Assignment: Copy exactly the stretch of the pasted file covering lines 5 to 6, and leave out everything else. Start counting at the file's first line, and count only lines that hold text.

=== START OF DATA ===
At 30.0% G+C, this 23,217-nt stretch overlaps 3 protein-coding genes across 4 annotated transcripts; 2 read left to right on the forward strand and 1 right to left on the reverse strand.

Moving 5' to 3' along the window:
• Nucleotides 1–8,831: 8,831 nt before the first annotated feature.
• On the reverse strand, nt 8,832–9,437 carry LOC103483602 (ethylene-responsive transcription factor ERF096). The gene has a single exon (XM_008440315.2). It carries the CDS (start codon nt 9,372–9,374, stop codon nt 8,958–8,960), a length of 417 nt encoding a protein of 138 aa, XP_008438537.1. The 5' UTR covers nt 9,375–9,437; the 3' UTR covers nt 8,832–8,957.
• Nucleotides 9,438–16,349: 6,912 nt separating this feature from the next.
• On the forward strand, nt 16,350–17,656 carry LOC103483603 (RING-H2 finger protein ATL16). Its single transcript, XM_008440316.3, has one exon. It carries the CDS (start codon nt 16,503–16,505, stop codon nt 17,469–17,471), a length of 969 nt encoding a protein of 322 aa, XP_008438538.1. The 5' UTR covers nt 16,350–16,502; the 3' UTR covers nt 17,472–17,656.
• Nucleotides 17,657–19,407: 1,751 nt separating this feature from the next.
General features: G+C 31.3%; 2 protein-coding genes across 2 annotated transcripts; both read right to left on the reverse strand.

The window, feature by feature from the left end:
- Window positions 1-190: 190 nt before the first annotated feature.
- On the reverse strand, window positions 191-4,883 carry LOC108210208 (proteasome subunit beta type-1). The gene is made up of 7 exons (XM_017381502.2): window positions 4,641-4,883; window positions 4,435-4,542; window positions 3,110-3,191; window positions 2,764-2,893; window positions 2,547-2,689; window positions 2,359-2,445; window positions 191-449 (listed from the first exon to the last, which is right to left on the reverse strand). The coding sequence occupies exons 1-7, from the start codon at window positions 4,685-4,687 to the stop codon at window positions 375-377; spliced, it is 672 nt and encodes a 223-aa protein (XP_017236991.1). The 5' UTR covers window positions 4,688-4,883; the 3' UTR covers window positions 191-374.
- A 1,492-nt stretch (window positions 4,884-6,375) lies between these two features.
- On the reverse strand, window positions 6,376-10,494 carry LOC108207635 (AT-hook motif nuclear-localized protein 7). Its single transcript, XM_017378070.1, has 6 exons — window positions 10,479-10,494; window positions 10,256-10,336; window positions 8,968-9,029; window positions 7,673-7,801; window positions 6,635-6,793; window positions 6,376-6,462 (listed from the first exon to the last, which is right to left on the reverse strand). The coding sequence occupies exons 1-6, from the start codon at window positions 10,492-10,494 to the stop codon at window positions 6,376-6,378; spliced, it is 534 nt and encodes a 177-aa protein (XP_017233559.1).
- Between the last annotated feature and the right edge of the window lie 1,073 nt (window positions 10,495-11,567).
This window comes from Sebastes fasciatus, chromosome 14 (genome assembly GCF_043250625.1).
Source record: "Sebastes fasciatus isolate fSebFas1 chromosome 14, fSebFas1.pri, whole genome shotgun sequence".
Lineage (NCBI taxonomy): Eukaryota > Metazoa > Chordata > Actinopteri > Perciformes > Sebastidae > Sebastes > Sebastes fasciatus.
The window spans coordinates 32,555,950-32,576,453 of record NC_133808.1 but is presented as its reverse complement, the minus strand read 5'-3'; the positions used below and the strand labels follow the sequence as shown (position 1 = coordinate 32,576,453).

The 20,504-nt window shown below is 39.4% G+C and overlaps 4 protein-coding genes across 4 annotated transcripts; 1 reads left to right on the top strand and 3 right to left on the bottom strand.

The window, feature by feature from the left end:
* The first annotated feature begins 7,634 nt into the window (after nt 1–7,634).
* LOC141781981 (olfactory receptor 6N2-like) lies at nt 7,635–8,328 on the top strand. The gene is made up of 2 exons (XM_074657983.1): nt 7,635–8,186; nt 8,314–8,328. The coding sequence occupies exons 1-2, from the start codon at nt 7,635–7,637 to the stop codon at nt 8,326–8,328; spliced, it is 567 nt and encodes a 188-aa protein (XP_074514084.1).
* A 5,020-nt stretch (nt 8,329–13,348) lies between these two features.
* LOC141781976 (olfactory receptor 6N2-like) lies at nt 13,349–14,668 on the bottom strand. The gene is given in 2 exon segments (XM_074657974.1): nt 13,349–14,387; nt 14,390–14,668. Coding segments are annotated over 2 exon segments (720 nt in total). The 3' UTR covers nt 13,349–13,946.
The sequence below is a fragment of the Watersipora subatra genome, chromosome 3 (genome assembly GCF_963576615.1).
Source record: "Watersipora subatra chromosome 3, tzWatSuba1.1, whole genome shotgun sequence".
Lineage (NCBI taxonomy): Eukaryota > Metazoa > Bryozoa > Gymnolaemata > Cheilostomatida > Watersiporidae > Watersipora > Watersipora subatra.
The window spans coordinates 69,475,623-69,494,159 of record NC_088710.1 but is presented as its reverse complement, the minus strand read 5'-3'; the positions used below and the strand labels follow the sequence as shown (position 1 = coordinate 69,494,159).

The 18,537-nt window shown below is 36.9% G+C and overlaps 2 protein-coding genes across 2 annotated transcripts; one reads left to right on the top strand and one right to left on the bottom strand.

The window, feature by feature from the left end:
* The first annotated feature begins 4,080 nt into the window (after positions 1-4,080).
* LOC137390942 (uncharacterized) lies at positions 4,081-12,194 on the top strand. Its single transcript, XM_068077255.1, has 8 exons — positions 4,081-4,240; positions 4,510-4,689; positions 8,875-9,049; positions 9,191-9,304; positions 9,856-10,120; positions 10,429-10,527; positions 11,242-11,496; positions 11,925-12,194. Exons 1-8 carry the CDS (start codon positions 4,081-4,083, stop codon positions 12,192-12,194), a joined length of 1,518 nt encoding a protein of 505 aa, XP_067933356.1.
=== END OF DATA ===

• Nucleotides 9,438–16,349: 6,912 nt separating this feature from the next.
• On the forward strand, nt 16,350–17,656 carry LOC103483603 (RING-H2 finger protein ATL16). Its single transcript, XM_008440316.3, has one exon. It carries the CDS (start codon nt 16,503–16,505, stop codon nt 17,469–17,471), a length of 969 nt encoding a protein of 322 aa, XP_008438538.1. The 5' UTR covers nt 16,350–16,502; the 3' UTR covers nt 17,472–17,656.